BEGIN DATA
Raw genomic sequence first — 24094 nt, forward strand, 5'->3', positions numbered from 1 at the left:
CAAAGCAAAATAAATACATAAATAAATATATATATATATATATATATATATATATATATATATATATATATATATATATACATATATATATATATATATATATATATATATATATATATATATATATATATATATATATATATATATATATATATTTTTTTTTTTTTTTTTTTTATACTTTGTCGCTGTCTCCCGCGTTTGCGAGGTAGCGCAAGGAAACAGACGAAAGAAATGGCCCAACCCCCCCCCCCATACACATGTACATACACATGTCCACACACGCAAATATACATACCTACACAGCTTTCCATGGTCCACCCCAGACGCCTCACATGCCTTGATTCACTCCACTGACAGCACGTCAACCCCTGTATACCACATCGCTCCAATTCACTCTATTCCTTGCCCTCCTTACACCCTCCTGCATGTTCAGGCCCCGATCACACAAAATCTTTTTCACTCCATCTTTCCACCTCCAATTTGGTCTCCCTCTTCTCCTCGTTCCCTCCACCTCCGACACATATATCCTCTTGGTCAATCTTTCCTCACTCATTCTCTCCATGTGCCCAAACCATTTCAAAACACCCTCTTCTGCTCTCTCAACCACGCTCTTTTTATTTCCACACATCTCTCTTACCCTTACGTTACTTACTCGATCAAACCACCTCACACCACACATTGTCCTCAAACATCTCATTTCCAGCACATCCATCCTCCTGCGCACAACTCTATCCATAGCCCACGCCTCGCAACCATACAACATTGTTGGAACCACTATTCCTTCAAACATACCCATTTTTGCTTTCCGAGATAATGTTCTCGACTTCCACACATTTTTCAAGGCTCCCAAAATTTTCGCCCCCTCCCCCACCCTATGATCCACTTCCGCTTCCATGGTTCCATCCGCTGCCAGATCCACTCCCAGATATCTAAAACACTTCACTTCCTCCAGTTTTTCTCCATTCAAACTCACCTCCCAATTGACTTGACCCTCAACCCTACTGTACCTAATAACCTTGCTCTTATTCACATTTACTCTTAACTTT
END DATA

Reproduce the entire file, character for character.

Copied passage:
Raw genomic sequence first — 24094 nt, forward strand, 5'->3', positions numbered from 1 at the left:
CAAAGCAAAATAAATACATAAATAAATATATATATATATATATATATATATATATATATATATATATATATATATATATACATATATATATATATATATATATATATATATATATATATATATATATATATATATATATATATATATATATATATTTTTTTTTTTTTTTTTTTTATACTTTGTCGCTGTCTCCCGCGTTTGCGAGGTAGCGCAAGGAAACAGACGAAAGAAATGGCCCAACCCCCCCCCCCATACACATGTACATACACATGTCCACACACGCAAATATACATACCTACACAGCTTTCCATGGTCCACCCCAGACGCCTCACATGCCTTGATTCACTCCACTGACAGCACGTCAACCCCTGTATACCACATCGCTCCAATTCACTCTATTCCTTGCCCTCCTTACACCCTCCTGCATGTTCAGGCCCCGATCACACAAAATCTTTTTCACTCCATCTTTCCACCTCCAATTTGGTCTCCCTCTTCTCCTCGTTCCCTCCACCTCCGACACATATATCCTCTTGGTCAATCTTTCCTCACTCATTCTCTCCATGTGCCCAAACCATTTCAAAACACCCTCTTCTGCTCTCTCAACCACGCTCTTTTTATTTCCACACATCTCTCTTACCCTTACGTTACTTACTCGATCAAACCACCTCACACCACACATTGTCCTCAAACATCTCATTTCCAGCACATCCATCCTCCTGCGCACAACTCTATCCATAGCCCACGCCTCGCAACCATACAACATTGTTGGAACCACTATTCCTTCAAACATACCCATTTTTGCTTTCCGAGATAATGTTCTCGACTTCCACACATTTTTCAAGGCTCCCAAAATTTTCGCCCCCTCCCCCACCCTATGATCCACTTCCGCTTCCATGGTTCCATCCGCTGCCAGATCCACTCCCAGATATCTAAAACACTTCACTTCCTCCAGTTTTTCTCCATTCAAACTCACCTCCCAATTGACTTGACCCTCAACCCTACTGTACCTAATAACCTTGCTCTTATTCACATTTACTCTTAACTTT